…re normal, but having to stop each time to write a test at the start just makes each problem worse. What’s far easier is writing your code, manually doing some QA tests, and then writing automated tests that mimic those situations, specifically for the code you wrote. With proper tests in place, you can freely move on to the next feature or refactor without being a…
Yeah, I’ve done that, I still have tests that started out that way. Trouble is, I can’t be sure if those tests might still pass even if I make a change that should theoretically break them. I assume they pass for the right reason, but because I haven’t seen them fail, I don’t actually know.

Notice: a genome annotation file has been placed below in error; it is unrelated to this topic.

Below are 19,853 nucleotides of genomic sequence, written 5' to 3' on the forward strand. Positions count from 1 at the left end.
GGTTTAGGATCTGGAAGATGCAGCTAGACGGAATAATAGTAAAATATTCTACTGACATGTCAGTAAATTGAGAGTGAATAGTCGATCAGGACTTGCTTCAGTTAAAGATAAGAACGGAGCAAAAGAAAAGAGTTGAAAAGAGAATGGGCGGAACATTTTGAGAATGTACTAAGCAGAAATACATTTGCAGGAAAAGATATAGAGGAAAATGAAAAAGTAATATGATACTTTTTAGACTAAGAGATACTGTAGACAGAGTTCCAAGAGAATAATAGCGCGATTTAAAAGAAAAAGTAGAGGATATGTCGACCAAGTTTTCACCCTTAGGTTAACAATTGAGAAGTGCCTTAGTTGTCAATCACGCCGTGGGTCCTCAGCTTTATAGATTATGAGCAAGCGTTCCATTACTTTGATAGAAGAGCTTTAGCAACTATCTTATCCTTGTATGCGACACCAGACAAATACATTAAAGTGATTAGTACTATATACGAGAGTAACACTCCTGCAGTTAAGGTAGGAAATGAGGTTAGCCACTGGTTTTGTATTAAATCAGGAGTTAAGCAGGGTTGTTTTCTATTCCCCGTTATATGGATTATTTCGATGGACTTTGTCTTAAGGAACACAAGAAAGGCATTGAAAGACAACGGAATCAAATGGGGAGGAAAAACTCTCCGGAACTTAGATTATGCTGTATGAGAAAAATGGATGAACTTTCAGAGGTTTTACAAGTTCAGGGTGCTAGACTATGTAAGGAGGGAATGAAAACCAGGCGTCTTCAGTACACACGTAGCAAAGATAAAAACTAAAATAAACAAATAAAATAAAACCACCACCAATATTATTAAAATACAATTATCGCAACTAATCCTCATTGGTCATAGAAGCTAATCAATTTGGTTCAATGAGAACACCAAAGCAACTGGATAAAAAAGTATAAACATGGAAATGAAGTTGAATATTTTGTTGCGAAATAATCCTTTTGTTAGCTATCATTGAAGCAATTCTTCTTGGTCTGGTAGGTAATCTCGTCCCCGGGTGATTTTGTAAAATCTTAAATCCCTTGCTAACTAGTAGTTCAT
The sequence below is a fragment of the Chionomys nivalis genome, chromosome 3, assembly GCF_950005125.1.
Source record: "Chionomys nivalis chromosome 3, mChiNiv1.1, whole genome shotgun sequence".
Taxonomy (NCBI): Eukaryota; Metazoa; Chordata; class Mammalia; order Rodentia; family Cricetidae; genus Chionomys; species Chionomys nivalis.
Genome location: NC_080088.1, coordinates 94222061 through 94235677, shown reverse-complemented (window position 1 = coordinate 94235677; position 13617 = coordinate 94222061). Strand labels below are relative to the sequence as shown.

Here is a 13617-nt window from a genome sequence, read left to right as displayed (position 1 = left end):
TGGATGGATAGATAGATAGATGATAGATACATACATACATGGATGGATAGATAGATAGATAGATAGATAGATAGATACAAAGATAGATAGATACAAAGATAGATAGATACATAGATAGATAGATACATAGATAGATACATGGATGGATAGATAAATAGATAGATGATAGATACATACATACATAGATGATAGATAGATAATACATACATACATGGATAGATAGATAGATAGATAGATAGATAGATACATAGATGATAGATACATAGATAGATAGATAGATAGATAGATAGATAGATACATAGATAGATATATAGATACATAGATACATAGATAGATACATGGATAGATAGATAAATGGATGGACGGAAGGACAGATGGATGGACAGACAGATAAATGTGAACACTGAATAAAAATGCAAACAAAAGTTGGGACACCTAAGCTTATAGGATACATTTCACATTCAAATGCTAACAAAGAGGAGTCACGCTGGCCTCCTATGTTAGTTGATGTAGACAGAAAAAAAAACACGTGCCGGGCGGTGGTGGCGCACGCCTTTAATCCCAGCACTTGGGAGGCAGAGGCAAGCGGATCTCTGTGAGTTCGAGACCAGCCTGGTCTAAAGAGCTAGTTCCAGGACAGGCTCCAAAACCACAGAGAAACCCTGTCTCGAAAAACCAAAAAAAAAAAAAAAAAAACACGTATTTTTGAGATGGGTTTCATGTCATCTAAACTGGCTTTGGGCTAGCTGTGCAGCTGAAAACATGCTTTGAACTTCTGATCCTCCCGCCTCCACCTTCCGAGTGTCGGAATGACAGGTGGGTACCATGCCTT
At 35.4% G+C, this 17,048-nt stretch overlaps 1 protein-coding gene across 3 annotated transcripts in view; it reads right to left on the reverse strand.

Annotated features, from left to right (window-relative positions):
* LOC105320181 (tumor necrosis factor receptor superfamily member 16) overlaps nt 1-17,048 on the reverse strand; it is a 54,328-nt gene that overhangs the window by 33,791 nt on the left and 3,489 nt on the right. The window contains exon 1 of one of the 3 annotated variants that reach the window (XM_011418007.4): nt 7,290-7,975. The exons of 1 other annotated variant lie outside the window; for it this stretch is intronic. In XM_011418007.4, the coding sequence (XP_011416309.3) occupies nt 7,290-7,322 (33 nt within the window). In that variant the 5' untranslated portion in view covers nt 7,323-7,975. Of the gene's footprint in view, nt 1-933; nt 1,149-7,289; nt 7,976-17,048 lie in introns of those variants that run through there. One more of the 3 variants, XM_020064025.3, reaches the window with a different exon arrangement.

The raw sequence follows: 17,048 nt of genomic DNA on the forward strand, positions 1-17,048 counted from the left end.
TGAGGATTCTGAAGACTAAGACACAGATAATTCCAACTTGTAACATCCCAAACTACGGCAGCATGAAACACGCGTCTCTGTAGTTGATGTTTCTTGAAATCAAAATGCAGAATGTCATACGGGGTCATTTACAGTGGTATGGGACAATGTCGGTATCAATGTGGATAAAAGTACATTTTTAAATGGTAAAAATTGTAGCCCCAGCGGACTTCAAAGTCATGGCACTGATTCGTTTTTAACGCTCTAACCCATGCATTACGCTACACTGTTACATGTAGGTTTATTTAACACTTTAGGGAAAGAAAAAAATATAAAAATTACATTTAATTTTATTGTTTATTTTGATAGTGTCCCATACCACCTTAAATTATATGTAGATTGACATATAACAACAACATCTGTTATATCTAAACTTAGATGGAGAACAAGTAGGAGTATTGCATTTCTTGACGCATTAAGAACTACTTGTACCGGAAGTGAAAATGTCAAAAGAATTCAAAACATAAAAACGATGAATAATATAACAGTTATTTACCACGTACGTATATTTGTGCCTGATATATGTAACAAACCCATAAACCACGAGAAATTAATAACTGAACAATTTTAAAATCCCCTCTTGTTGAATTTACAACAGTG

Another problem: I might forget to write an automated test for something I tested “manually,” e.g., at the console I test negative numbers and 0 but I write an automated test for positive numbers only.
Of course it’s still possible to forget to test for something with TDD. But you have the confidence that if future changes to the source cause the program to function incorrectly in what your tests test for, then at least one of your tests will fail, alerting you to the problem.